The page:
2022 PREDICTIONS BY Mandiant

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2021 was a year when the emotions associated with forced digital transformation subsided somewhat and working in a distributed environment became the norm. Companies have improved or implemented security systems adapted to the new reality, and cybersecurity has returned to the position of a pressing (not a critical) problem. And so we enter the New Year – 2022.

We took the selected predictions from the Mandiant report. Their mission is something we share – “to make every organization secure against cyber threats and be sure of their preparedness”. They also have a solid background of information on threats, compiled by over 300 people researching hackers using incident analysis, reconstruction of the attacked infrastructure and processes used by malware.

Oh, besides, their expectations are in line with our gut feelings. See below:

1. There is no end in sight: more, more, more when it comes to digital attacks

Ransomware will continue its uptrend – this activity is just too lucrative. The only hope is that international governance and technological innovation can fundamentally change the cost-benefit calculation of an attacker. We expect an increase in ransomware-related incidents targeting smaller organizations in critical industries that must be urgently paid to avoid significant impacts on the health and well-being of the civilian population. Threat dealers involved in multi-faceted extortion will continue to find more ways to extort payments from their victims. The multi-faceted scam starts by blocking victims from accessing their own files by encrypting (classic ransomware) and then adding threats such as making sensitive data public. In 2022, expect actors to develop new tactics, such as trying to recruit people from within their victims or targets. We also expect more cyber criminals to punish victims who hire professional negotiation firms to help reduce the final amount of extortion payments. In 2022, we expect tactics to evolve as cybercriminals become more business savvy and learn what situations their victims most want to avoid.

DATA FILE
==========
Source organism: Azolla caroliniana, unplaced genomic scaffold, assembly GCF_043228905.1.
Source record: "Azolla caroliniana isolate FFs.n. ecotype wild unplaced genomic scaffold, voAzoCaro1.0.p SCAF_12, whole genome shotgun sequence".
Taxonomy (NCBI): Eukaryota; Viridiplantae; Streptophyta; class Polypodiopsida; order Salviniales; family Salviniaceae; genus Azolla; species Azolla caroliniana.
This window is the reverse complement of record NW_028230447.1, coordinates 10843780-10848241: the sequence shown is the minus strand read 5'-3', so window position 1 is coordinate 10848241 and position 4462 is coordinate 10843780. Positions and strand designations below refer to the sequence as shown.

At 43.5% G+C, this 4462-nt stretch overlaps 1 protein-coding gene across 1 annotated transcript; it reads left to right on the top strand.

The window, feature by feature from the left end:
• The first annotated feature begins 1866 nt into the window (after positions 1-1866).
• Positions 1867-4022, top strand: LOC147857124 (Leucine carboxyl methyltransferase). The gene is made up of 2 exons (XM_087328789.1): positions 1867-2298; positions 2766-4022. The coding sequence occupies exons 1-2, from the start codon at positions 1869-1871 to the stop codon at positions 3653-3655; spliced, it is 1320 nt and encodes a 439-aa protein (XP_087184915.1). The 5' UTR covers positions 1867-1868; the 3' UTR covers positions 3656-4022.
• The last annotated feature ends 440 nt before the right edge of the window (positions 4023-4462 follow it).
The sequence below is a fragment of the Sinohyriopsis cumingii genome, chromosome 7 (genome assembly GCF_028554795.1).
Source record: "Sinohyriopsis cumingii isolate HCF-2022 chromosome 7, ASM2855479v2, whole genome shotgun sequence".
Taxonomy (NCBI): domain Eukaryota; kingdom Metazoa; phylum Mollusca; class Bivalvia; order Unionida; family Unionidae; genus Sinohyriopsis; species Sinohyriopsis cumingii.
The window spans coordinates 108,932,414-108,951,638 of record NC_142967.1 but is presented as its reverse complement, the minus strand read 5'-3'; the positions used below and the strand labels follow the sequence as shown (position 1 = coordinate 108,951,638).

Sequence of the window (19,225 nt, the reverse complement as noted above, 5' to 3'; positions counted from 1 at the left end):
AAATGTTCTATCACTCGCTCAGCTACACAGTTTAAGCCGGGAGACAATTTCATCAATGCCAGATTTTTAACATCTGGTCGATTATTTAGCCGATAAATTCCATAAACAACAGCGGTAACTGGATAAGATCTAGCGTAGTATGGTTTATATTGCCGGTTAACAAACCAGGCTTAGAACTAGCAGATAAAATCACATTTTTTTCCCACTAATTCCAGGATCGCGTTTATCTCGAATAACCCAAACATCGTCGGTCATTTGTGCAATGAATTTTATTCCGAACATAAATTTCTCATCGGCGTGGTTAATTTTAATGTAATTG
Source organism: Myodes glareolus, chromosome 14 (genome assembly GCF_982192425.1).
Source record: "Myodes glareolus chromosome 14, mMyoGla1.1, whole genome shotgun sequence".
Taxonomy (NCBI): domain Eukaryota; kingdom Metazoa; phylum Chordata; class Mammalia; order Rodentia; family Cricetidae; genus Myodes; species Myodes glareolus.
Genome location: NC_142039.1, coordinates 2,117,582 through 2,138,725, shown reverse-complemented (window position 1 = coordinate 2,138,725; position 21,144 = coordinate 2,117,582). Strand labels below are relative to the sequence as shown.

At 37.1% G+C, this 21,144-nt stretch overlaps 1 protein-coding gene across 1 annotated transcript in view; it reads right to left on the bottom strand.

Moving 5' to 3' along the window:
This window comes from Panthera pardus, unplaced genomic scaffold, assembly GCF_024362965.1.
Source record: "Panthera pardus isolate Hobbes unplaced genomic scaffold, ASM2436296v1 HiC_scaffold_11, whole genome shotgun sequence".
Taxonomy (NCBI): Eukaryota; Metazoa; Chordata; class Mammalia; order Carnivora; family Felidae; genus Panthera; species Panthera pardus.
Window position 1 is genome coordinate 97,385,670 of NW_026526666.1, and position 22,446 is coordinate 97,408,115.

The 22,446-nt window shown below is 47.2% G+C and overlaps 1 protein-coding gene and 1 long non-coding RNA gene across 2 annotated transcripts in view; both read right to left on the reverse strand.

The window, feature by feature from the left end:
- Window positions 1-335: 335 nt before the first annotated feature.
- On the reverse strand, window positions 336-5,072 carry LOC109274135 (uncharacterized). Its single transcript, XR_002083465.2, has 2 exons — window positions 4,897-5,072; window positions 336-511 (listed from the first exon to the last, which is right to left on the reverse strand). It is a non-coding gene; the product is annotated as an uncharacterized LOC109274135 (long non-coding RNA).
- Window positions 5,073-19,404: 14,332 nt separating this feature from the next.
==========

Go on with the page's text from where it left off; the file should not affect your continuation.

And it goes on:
2. No of honor among thieves: more disputes between the actors of the threat

Ransomware-as-a-Service operations are organized actions where different people perform a specific element of the attack for a fee or for a percentage of the proceeds. In 2022, conflicts of interest between these entities will intensify. Conflicts can arise when targets do not pay off or if law enforcement interferes with entities’ ability to obtain payment. Conflicts can also arise when victims’ organizations finally pay; the specific actor may feel that he has not received enough payment or that she doesn’t get a fair share. Over the next 12 months, we expect many situations where victims will pay one million dollars or more to prevent stolen data from being released. In some of these situations, some or all of the data may be published by one of the participants in the operation due to a conflict. The more this happens, the more it will affect the way organizations think about paying the ransom.

3. Organizations caught between the government and groups that distribute ransomware

The U.S. government is focused on ransomware and how to mitigate it, which can lead to negative consequences for the organization. For example, US organizations – and organizations that are not based in the US but do business in the US – must not pay sanctions-threateners or any group or person on the US Treasury Department’s non-paying list. We suspect that other countries will also establish ransomware incident handling guidelines in 2022. In the case of the EU, it may be, for example, an update of the NIS directive.

4. Systems increasingly threatened by “n00bs”

Hackers dealing with low-level threats (also known as script kiddies) have a big impact in the Operations Technology (OT) space – perhaps even more than they intended. These relatively low-skilled criminals will continue to explore the OT space in 2022 and will increasingly use ransomware in their attacks. Such targeting will take place due to the need to maintain full operational OT environments, especially when the systems are part of critical infrastructure. Attacks on critical OT environments can cause severe disruption and even threaten human lives, thus increasing pressure on organizations to pay the ransom. Moreover, many of these OT devices are not built to prioritize cybersecurity, and we are also seeing a huge increase in the number of vulnerabilities detected in OT environments.

5. The prevalence of deepfakes attacks